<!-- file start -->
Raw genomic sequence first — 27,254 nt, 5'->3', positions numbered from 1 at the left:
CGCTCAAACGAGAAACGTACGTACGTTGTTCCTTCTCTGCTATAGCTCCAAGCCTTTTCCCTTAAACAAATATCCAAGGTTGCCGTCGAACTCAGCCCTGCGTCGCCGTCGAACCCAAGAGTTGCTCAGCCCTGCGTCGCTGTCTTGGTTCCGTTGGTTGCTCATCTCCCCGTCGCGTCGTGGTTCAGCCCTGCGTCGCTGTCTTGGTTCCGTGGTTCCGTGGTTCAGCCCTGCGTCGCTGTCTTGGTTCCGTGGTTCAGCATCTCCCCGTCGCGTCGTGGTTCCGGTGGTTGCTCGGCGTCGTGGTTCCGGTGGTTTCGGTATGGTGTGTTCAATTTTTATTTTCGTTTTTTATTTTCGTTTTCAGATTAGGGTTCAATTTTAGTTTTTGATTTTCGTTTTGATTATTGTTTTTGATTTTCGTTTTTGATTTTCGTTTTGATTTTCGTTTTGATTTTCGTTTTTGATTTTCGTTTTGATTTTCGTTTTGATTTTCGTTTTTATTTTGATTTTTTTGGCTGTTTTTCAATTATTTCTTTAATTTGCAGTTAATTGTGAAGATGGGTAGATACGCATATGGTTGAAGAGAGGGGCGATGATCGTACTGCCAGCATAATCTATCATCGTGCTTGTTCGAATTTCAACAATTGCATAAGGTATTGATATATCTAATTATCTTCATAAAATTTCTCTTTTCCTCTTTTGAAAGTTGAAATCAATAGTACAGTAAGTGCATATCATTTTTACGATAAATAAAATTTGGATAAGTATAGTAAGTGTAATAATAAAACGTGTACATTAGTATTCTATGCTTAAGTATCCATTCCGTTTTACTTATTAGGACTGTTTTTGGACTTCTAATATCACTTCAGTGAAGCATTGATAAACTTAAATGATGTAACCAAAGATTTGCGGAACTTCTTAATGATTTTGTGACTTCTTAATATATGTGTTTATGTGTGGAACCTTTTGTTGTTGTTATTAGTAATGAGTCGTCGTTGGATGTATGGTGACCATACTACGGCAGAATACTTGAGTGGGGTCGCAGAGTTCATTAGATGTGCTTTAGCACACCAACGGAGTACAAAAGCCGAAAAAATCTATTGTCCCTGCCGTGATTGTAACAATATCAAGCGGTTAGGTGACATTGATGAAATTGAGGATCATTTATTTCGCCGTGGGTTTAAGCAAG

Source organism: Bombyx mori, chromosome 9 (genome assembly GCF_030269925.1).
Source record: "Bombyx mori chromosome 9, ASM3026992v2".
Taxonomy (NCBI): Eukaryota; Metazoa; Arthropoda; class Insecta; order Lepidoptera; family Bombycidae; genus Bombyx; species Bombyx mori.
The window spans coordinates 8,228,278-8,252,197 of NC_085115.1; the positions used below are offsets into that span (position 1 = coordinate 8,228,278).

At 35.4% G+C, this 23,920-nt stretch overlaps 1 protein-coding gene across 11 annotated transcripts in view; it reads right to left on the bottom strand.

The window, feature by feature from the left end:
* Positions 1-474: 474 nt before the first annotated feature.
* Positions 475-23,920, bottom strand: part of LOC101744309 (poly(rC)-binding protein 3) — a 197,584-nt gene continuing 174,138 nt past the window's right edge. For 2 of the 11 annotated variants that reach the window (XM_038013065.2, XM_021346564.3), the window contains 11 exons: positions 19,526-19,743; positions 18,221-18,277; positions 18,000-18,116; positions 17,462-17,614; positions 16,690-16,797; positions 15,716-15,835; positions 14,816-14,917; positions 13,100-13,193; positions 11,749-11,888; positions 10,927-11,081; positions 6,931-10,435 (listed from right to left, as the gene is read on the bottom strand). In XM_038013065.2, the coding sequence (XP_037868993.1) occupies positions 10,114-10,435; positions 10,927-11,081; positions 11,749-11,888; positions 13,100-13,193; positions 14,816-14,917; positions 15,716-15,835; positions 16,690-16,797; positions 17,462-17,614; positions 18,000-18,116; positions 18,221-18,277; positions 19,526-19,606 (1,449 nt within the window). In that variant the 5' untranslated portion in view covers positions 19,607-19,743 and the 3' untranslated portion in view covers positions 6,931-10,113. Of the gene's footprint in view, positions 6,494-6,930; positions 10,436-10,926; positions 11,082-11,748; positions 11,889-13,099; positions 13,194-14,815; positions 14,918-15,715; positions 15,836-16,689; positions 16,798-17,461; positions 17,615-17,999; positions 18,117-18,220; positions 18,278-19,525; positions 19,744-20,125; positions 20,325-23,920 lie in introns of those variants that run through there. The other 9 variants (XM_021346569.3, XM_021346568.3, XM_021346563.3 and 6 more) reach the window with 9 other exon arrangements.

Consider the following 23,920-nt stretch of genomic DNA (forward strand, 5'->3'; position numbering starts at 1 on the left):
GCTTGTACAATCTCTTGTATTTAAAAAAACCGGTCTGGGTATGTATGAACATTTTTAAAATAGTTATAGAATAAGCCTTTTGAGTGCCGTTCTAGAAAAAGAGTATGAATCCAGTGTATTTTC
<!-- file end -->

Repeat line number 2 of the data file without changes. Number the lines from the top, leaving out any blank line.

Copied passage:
CGCTCAAACGAGAAACGTACGTACGTTGTTCCTTCTCTGCTATAGCTCCAAGCCTTTTCCCTTAAACAAATATCCAAGGTTGCCGTCGAACTCAGCCCTGCGTCGCCGTCGAACCCAAGAGTTGCTCAGCCCTGCGTCGCTGTCTTGGTTCCGTTGGTTGCTCATCTCCCCGTCGCGTCGTGGTTCAGCCCTGCGTCGCTGTCTTGGTTCCGTGGTTCCGTGGTTCAGCCCTGCGTCGCTGTCTTGGTTCCGTGGTTCAGCATCTCCCCGTCGCGTCGTGGTTCCGGTGGTTGCTCGGCGTCGTGGTTCCGGTGGTTTCGGTATGGTGTGTTCAATTTTTATTTTCGTTTTTTATTTTCGTTTTCAGATTAGGGTTCAATTTTAGTTTTTGATTTTCGTTTTGATTATTGTTTTTGATTTTCGTTTTTGATTTTCGTTTTGATTTTCGTTTTGATTTTCGTTTTTGATTTTCGTTTTGATTTTCGTTTTGATTTTCGTTTTTATTTTGATTTTTTTGGCTGTTTTTCAATTATTTCTTTAATTTGCAGTTAATTGTGAAGATGGGTAGATACGCATATGGTTGAAGAGAGGGGCGATGATCGTACTGCCAGCATAATCTATCATCGTGCTTGTTCGAATTTCAACAATTGCATAAGGTATTGATATATCTAATTATCTTCATAAAATTTCTCTTTTCCTCTTTTGAAAGTTGAAATCAATAGTACAGTAAGTGCATATCATTTTTACGATAAATAAAATTTGGATAAGTATAGTAAGTGTAATAATAAAACGTGTACATTAGTATTCTATGCTTAAGTATCCATTCCGTTTTACTTATTAGGACTGTTTTTGGACTTCTAATATCACTTCAGTGAAGCATTGATAAACTTAAATGATGTAACCAAAGATTTGCGGAACTTCTTAATGATTTTGTGACTTCTTAATATATGTGTTTATGTGTGGAACCTTTTGTTGTTGTTATTAGTAATGAGTCGTCGTTGGATGTATGGTGACCATACTACGGCAGAATACTTGAGTGGGGTCGCAGAGTTCATTAGATGTGCTTTAGCACACCAACGGAGTACAAAAGCCGAAAAAATCTATTGTCCCTGCCGTGATTGTAACAATATCAAGCGGTTAGGTGACATTGATGAAATTGAGGATCATTTATTTCGCCGTGGGTTTAAGCAAG